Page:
He doesn’t smite her – maybe he’s aware that all of Heaven is watching them at that moment – instead, he respectfully answers her question without talking down to her, allowing her to exercise the free will that God bestowed upon her at the dawn of creation.

Heaven holds its breath.

She turns to him, looks him squarely in the eye and nods imperceptibly.  The girl with nerves of spun steel declares “I am the handmaid of the Lord: let what you have said be done to me.”

Thoughts for the 3rd Sunday of Advent

Like last week, John the Baptist takes centre stage in the Gospel but, before he does, we are treated to a wealth of cross-references.

The keen-of-eye will recognise the first reading from Isaiah in two separate Gospel stories. The first, The Spirit of the Lord is upon me is the scripture that Jesus reads in the synagogue in Nazareth (Lk 4:18), a reading that leaves his audience on the edges of their seats. The second part of the reading, of course, is what dances from Mary’s lips when she greets Elizabeth with news of her own pregnancy with Jesus.

Unusually, the psalm this week is not taken from the book of Psalms. Following the hint from Isaiah, we hear Mary’s Magnificat, her great song of praise to God. She wasn’t inspired only by Isaiah, though, she was also calling upon one of the women of the Old Testament. Many centuries before Mary, Hannah cried out in the House of the Lord, for she was childless (much like Elizabeth). The Lord heard her prayer and she gave birth to a son who, much like Elizabeth’s son, was a great prophet.

In her prayer, Hannah had promised her child to the Lord so, when he was still very young, she took him to Eli in the House of the Lord, and offered her prayer of thanksgiving: My heart exults in the Lord, in my God is my strength lifted up, my mouth derides my foes, for I rejoice in your deliverance. (1 Samuel 2)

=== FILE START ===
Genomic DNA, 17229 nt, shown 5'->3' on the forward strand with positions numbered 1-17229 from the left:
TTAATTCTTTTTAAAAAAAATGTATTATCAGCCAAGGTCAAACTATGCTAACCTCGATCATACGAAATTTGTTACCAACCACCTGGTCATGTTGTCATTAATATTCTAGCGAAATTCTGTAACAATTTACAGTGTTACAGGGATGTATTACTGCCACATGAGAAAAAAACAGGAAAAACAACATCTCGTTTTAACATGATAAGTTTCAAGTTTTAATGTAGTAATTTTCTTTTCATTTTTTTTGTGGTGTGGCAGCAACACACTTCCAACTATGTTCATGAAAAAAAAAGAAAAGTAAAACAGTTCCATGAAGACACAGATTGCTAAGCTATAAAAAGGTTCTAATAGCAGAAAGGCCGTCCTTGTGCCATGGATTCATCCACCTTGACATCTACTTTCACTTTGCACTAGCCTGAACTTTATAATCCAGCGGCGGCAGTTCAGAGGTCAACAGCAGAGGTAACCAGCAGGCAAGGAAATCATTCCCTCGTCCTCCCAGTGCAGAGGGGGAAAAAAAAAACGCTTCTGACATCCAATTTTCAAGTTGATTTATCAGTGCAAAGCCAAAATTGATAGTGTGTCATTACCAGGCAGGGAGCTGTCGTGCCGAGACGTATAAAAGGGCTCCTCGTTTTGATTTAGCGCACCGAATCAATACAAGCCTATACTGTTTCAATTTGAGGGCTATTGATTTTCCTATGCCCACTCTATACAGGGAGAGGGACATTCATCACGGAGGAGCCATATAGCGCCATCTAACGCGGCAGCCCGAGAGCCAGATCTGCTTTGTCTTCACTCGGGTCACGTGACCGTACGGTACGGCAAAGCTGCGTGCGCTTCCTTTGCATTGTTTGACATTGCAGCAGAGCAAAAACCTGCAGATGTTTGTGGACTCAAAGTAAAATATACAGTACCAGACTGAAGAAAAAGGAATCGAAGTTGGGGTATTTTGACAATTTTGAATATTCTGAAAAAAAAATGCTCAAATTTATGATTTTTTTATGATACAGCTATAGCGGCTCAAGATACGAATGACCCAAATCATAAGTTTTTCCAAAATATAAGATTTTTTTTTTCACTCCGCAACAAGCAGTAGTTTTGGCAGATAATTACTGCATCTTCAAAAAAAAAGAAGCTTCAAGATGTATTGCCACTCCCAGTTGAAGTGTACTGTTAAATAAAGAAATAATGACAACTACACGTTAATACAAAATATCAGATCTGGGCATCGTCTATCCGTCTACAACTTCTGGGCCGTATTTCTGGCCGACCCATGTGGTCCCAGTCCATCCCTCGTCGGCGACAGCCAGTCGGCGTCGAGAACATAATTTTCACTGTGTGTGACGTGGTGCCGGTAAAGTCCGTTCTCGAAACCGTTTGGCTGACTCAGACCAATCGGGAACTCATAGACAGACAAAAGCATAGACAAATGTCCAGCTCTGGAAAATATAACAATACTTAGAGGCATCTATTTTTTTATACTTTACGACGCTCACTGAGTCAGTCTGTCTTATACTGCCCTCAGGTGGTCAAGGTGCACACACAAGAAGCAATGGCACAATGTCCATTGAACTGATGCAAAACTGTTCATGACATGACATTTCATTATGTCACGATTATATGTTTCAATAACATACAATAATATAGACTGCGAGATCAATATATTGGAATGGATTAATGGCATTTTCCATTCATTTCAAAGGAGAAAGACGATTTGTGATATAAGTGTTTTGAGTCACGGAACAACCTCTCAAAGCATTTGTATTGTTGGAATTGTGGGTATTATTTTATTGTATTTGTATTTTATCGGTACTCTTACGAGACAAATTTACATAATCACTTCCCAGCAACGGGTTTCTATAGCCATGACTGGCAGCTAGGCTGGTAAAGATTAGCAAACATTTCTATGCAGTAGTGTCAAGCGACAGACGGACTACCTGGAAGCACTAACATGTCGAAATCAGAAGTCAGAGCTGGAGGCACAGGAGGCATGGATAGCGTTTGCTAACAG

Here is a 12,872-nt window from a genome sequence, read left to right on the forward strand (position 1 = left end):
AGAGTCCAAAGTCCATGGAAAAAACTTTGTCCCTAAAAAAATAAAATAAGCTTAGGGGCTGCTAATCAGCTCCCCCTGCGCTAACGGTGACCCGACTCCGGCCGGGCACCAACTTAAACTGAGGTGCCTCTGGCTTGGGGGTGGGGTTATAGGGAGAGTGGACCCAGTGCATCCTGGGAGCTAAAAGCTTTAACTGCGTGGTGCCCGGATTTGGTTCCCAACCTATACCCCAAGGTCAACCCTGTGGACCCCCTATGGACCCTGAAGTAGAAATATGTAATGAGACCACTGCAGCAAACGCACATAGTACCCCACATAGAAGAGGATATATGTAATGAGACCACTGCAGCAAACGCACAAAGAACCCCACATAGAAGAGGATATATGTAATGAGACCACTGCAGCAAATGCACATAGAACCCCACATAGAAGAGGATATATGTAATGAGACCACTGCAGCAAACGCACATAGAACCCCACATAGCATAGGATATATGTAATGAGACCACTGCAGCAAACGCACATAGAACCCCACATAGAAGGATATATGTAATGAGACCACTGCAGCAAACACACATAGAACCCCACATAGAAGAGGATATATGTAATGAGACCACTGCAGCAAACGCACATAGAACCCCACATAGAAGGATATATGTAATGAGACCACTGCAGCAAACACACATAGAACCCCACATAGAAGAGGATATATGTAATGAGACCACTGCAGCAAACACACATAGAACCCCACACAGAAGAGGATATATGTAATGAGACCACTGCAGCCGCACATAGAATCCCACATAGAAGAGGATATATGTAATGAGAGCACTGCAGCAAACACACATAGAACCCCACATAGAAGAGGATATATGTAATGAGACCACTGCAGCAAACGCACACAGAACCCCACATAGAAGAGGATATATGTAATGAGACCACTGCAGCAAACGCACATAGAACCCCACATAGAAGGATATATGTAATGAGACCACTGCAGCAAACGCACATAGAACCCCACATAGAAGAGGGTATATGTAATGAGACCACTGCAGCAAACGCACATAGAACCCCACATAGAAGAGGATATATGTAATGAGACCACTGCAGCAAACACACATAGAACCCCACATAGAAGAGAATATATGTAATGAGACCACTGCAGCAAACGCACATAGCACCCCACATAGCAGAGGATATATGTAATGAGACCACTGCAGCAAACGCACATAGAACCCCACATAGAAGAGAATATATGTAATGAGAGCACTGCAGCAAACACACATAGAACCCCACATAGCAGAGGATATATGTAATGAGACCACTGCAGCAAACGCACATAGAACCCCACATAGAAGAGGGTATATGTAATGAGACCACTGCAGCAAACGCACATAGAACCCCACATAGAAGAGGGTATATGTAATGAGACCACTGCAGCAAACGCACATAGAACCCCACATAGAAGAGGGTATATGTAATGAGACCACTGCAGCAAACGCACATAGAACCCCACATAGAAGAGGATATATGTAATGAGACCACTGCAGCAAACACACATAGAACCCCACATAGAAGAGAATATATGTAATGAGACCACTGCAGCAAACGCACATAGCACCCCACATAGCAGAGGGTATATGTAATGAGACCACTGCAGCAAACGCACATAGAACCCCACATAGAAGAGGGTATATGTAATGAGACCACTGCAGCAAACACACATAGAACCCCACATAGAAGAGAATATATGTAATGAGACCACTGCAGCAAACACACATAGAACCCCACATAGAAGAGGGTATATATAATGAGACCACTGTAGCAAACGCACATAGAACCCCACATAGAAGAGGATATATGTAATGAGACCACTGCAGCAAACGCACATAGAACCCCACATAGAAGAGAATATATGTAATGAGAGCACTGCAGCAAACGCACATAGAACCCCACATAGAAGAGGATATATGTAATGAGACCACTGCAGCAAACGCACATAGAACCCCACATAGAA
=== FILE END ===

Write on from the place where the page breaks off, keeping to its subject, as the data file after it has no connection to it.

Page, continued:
Samuel heard the Lord calling to him as a child, and the Lord was close to him all his life. It was to Samuel that the People of God came to demand a king, and it was Samuel who anointed first Saul and then David as kings of Israel (kings of the Jews, you might say).

In his turn, the son Elizabeth bore in her old age will baptise another King of the Jews, whom God himself anoints with the Holy Spirit, to bring glad tidings to the poor and proclaim liberty to captives.

We mustn’t forget St Paul’s message to the Thessalonians, even if we do find it tucked in between all of our wonderful cross-references. It’s a radical little text, quite subversive in its own way. While we pray fervently for the God of Peace to prepare us for his coming at Christmas, Paul urges us to test everything and retain what is good. God has given us brains and demands that we use them. We must examine our lives and all of the influences on our lives and decide for ourselves (with God’s grace) what is good and retain only what is good. The next time someone tells you that Catholics are mindless drones, point them at this passage.

And so to the Gospel. We see John the Evangelist’s take on John the Baptist’s ministry. It is important that John is given his place, but it is equally important that John is put in his place. All of the evangelists do this early on in each of their Gospels. Here, John the evangelist defines the Baptist’s role. Remember: if you see a man standing and baptising another, which of them looks like the greater of the two? The simple answer is the one doing the baptising. In order to leave Christians in no doubt as to the real power relationship at play here, John the Baptist says it plainly: “I am not the Christ.” John goes on to define what his role is in salvation history, quoting the same passage from Isaiah that we saw last week: a voice crying out in the wilderness. There is one coming, he is walking among us although we do not recognise him,  whom we are unworthy to untie the strap of his sandal.

Let us heed John’s message, then, and Paul’s too, such that the Lord will find us blameless upon his coming.

Thoughts for 2nd Sunday of Advent

John the Baptist takes centre-stage this week.  The last of the Old Testament prophets, it is his job to be a bridge from the old times into the new, to bring the people into a new relationship with God where God isn’t just a far-away presence, but is now ready to walk among his people as one of them, to roll up his sleeves and to complete the work of Salvation.

We begin with Isaiah’s great proclamation of God’s forgiveness.  The People of God have been in exile in Babylon for sixty years and God instructs his prophet to cry out in the wilderness, to give his people a new heart.  God’s anger has abated: the people have atoned for the sins of the past.  The time has come for God’s people to return to their homeland in peace.